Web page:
Quick & Kosher Cooking

 

Thank You for Your Support

 

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There’s something about the Thanksgiving season that stimulates a reflex: we start to enumerate our blessings. I have an incredible list of personal thanks to G-d for all that I have. And as I write to you now, I feel so thankful for the JoK family we have built here together. Every person who visits this site deserves credit for building this family. As in every family, each person is different, each has a different voice. Every recipe and every comment you bring makes us stronger, for you offer your unique perspective, opinion, kitchen tip or words of encouragement. With G-d’s help, we have created this kosher cooking kitchen universe together and I am so appreciative.

It’s important that this virtual kitchen we’ve built together has all the bells and whistles of your dream kitchen, and that requires solid communication lines. So for your last chance to win a free turkey let us know in the comments below what you want to see more of, what you like, what you want, what you wish we had, what you’d like us to feature. The sky is the limit, my friends. Give us your ideas about the site’s functionality, recipes, topics we cover… anything that you want to see on JoK.com in the coming year, anything you want us to expand. We are here and we hear you. Please also add a note to let us know if you have bought my latest book, Quick & Kosher Meals in Minutes, and/or subscribed to “Joy of Kosher” magazine. Please be assured that our winners are picked at random and purchase is absolutely NOT required to be eligible to win. It just makes us feel good to know that you want to support this enterprise, and we hope it will encourage others to support us as well.


 

Pumpkin Pie with Caramel Whipped Cream

 

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The trees don’t have to be all shades of orange, yellow, and red for me to crave pumpkin pie. After I graduated high school, my family moved to hot, humid Miami. I dreamed of returning north and consoled myself all summer by eating loads of pumpkin pies, like it was my job.

Yes, I freely admit my love of food. It seems that my standards of food categories and portion size are not exactly like everyone else’s; and that point was brought home to me by my agent who is working with me on a proposal for my next cookbook. I was considering including a pastrami-layered potato kugel, and I put it into the chapter on side dishes. She took one look at it and said, “Jamie, you misplaced this recipe. It should go into the chapter on mains.” It was an “aha!” moment. Hubby and I got a good kick out of it. “Oh, so that’s our problem? Eating ‘mains’ as ‘sides’!” And too many pies.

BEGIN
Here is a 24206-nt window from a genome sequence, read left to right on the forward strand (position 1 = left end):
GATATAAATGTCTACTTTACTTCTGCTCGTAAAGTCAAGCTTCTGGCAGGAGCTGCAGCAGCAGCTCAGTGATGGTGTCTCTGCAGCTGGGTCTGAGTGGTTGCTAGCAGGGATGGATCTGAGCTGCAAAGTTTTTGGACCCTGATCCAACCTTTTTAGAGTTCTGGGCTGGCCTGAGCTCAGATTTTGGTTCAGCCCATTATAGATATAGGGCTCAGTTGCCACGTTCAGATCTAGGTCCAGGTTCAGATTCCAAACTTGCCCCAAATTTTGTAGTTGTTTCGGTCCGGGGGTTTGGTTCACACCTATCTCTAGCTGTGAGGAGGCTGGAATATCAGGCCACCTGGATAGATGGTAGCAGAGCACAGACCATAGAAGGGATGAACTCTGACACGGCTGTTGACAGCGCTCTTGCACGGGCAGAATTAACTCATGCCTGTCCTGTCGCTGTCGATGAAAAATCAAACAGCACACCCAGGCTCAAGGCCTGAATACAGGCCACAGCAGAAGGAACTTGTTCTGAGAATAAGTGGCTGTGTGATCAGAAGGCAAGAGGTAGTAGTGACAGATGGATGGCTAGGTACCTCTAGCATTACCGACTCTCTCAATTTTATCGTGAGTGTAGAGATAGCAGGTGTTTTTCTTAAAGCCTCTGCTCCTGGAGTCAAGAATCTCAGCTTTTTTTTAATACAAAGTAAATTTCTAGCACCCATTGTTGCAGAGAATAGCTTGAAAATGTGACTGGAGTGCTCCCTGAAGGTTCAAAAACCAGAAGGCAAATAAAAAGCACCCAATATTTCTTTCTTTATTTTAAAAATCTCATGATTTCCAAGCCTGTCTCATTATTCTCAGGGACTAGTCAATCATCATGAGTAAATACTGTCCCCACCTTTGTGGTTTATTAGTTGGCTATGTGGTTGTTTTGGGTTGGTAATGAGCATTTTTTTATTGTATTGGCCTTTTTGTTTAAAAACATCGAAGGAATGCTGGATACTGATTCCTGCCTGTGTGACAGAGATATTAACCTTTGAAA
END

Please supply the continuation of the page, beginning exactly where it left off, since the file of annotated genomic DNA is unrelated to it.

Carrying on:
Win a Mauviel Wok!! $341 Value!

 

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Do you want to have a chance to win this phenomenal wok? It will certainly add class to your kitchen!

Jamie’s newest cookbook is on sale for a great price, and everyone who purchases it this week will be entered to win this Wok from Mauviel, plus a One Year Subscription to the Joy of Kosher Magazine with Jamie Geller. How can you pass this up?!


 

Sweet Potato Casserole

 

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I’ve been kvetching a lot about Hubby’s turkey day favorites. And yes, I dutifully plan to recreate all of his childhood memories, even serving up his beloved jellied cranberry sauce from a can. But at my house, the feast was quite different. I’m not saying superior. I’m just saying different.

Back home, my gourmet chef grandparents made the most exquisite Thanksgiving meal – with a strong focus on turkey stuffing and gravy. Everything in the stuffing was finely minced by hand and it was loaded with onions and mushrooms. Absolutely superb! (Um, guess who doesn’t like mushrooms.) Though we were gathered for a real American feast, there was no cornbread, and no sweet potato or green bean casseroles. They were dedicated citizens, but those were lines these immigrant cooks wouldn’t cross. And it would never occur to them to bake with marshmallows. It took my very American aunt –who had married into the family – to bring the pumpkin pie and whipped cream. Without her, we would have missed out on that quintessentially American dessert in favor of a Hungarian cake with an unpronounceable name.


 

Chive Biscuits

 

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Not sure if this happens only in my house, but Hubby really wants certain things exactly the way he grew up with them. His mother always served dinner rolls with Thanksgiving dinner. I want biscuits.

In marriage, compromise is everything. I will buy him his dinner rolls, since that’s what his mom did anyway, and I’ll bake my biscuits. This year, I’ll add chives to the biscuits. Hubby hates chives. But I can go wild: he’s not eating them anyway. Biscuits with chives for me, dinner rolls for Hubby and the kids. (Ever notice that baked goods with green things are more suited to the adult palate?) I know my mom-in-law will try them and she will love them because that’s how good a mom-in-law she is. As far as she’s concerned, everything I make is delicious, and it doesn’t matter that I’ve deviated from her tradition. Now if I could only get Hubby on board…


 

Cranberry Mustard Sauce

 

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OK – so I said I was going traditional this Thanksgiving. Here’s tradition with a hint of mustard. Cranberry Mustard Sauce is often served with the other white meat, a four-letter word that starts with P that shall not be referenced on a kosher site. But it’s also great with chicken and salmon, so I figured hey, how about with turkey?

I did a mix of cranberries and blueberries, and a mix of grainy and Dijon mustards, then added a nice helping of sugar to help the medicine go down. The sweetness of the blueberries, boosted by the sugar, cut the tartness in the cranberries. Voila – a full-flavored sauce with just a slight mustardy tang.


 

Black Pepper Gravy

 

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Question: How can you make delicious gravy without pan drippings? Answer: Black Pepper Gravy.

In place of pan drippings, use margarine, chicken stock and white wine for flavor, and add flour to thicken. It’s as simple as that. Oh yeah, of course, add kosher salt and freshly ground black pepper. What’s important here is the technique: you are whisking the entire time. That constant motion incorporates each ingredient and layer of flavor and helps prevent lumps, giving your gravy a nice, smooth consistency. As far as thickness goes, the longer you simmer it, the thicker it will get. You can also always add a little broth to thin it out, if you went a little overboard with your simmering.


 

Skillet Cornbread with Dried Cranberries and Sage